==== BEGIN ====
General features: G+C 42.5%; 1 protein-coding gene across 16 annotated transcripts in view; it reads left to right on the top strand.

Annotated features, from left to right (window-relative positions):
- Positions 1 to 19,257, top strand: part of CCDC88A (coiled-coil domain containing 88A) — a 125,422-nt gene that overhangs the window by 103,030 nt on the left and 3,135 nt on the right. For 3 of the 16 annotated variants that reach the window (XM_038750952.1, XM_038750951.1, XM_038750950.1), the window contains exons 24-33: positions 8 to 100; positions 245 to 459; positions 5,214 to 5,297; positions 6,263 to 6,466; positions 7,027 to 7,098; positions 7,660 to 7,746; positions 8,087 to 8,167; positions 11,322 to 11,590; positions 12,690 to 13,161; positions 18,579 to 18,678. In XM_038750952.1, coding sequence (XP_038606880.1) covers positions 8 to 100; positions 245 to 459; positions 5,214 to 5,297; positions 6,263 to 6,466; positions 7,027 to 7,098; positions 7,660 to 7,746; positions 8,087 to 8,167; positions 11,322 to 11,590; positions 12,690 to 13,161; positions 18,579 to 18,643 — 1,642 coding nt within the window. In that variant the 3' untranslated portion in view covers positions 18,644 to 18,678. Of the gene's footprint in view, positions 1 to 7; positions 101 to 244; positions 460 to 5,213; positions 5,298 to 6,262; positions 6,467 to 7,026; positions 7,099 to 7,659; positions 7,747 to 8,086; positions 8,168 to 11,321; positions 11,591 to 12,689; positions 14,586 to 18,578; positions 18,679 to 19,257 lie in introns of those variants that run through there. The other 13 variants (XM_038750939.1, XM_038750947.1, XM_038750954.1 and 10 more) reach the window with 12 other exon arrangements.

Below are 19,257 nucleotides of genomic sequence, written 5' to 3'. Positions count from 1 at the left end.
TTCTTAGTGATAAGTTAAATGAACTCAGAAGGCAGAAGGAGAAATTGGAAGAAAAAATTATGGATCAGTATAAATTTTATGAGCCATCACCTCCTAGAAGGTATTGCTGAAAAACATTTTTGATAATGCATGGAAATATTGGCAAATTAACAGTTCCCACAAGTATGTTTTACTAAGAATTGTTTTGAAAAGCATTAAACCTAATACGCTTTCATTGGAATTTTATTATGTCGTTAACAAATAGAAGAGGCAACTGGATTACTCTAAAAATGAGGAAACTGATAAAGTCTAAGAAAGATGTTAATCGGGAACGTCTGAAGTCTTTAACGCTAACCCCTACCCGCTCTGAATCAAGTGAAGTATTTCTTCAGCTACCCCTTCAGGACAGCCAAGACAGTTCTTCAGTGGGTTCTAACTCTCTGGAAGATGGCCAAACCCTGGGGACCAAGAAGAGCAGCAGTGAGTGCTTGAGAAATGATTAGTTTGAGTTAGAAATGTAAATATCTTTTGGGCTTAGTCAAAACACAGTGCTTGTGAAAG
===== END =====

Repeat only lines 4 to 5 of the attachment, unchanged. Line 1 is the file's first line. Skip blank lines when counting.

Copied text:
Below are 19,257 nucleotides of genomic sequence, written 5' to 3'. Positions count from 1 at the left end.
TTCTTAGTGATAAGTTAAATGAACTCAGAAGGCAGAAGGAGAAATTGGAAGAAAAAATTATGGATCAGTATAAATTTTATGAGCCATCACCTCCTAGAAGGTATTGCTGAAAAACATTTTTGATAATGCATGGAAATATTGGCAAATTAACAGTTCCCACAAGTATGTTTTACTAAGAATTGTTTTGAAAAGCATTAAACCTAATACGCTTTCATTGGAATTTTATTATGTCGTTAACAAATAGAAGAGGCAACTGGATTACTCTAAAAATGAGGAAACTGATAAAGTCTAAGAAAGATGTTAATCGGGAACGTCTGAAGTCTTTAACGCTAACCCCTACCCGCTCTGAATCAAGTGAAGTATTTCTTCAGCTACCCCTTCAGGACAGCCAAGACAGTTCTTCAGTGGGTTCTAACTCTCTGGAAGATGGCCAAACCCTGGGGACCAAGAAGAGCAGCAGTGAGTGCTTGAGAAATGATTAGTTTGAGTTAGAAATGTAAATATCTTTTGGGCTTAGTCAAAACACAGTGCTTGTGAAAG